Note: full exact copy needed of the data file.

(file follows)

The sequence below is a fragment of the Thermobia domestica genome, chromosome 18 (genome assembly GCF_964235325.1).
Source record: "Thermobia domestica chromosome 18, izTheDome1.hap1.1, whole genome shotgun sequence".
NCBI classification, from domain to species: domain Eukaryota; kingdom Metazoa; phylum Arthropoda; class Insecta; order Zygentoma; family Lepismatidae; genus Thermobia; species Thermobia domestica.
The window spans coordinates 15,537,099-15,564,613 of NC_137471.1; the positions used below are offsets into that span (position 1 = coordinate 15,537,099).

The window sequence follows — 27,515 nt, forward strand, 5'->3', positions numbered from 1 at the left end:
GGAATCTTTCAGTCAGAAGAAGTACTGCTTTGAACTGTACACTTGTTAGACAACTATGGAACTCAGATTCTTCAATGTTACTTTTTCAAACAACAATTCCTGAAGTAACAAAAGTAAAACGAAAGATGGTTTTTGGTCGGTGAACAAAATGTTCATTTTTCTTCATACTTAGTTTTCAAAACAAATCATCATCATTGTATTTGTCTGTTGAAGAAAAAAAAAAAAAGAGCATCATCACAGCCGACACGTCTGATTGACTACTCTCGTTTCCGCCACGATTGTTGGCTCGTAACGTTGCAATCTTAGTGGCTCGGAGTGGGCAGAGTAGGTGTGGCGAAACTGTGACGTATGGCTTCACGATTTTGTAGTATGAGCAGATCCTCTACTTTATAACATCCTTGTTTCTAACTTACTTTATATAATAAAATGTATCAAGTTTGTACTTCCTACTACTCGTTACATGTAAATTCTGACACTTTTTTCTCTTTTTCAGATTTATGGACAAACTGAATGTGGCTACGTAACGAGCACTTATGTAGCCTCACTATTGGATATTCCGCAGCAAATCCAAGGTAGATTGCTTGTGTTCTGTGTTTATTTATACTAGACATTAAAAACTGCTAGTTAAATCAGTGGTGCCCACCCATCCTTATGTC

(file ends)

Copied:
The sequence below is a fragment of the Thermobia domestica genome, chromosome 18 (genome assembly GCF_964235325.1).
Source record: "Thermobia domestica chromosome 18, izTheDome1.hap1.1, whole genome shotgun sequence".
NCBI classification, from domain to species: domain Eukaryota; kingdom Metazoa; phylum Arthropoda; class Insecta; order Zygentoma; family Lepismatidae; genus Thermobia; species Thermobia domestica.
The window spans coordinates 15,537,099-15,564,613 of NC_137471.1; the positions used below are offsets into that span (position 1 = coordinate 15,537,099).

The window sequence follows — 27,515 nt, forward strand, 5'->3', positions numbered from 1 at the left end:
GGAATCTTTCAGTCAGAAGAAGTACTGCTTTGAACTGTACACTTGTTAGACAACTATGGAACTCAGATTCTTCAATGTTACTTTTTCAAACAACAATTCCTGAAGTAACAAAAGTAAAACGAAAGATGGTTTTTGGTCGGTGAACAAAATGTTCATTTTTCTTCATACTTAGTTTTCAAAACAAATCATCATCATTGTATTTGTCTGTTGAAGAAAAAAAAAAAAAGAGCATCATCACAGCCGACACGTCTGATTGACTACTCTCGTTTCCGCCACGATTGTTGGCTCGTAACGTTGCAATCTTAGTGGCTCGGAGTGGGCAGAGTAGGTGTGGCGAAACTGTGACGTATGGCTTCACGATTTTGTAGTATGAGCAGATCCTCTACTTTATAACATCCTTGTTTCTAACTTACTTTATATAATAAAATGTATCAAGTTTGTACTTCCTACTACTCGTTACATGTAAATTCTGACACTTTTTTCTCTTTTTCAGATTTATGGACAAACTGAATGTGGCTACGTAACGAGCACTTATGTAGCCTCACTATTGGATATTCCGCAGCAAATCCAAGGTAGATTGCTTGTGTTCTGTGTTTATTTATACTAGACATTAAAAACTGCTAGTTAAATCAGTGGTGCCCACCCATCCTTATGTC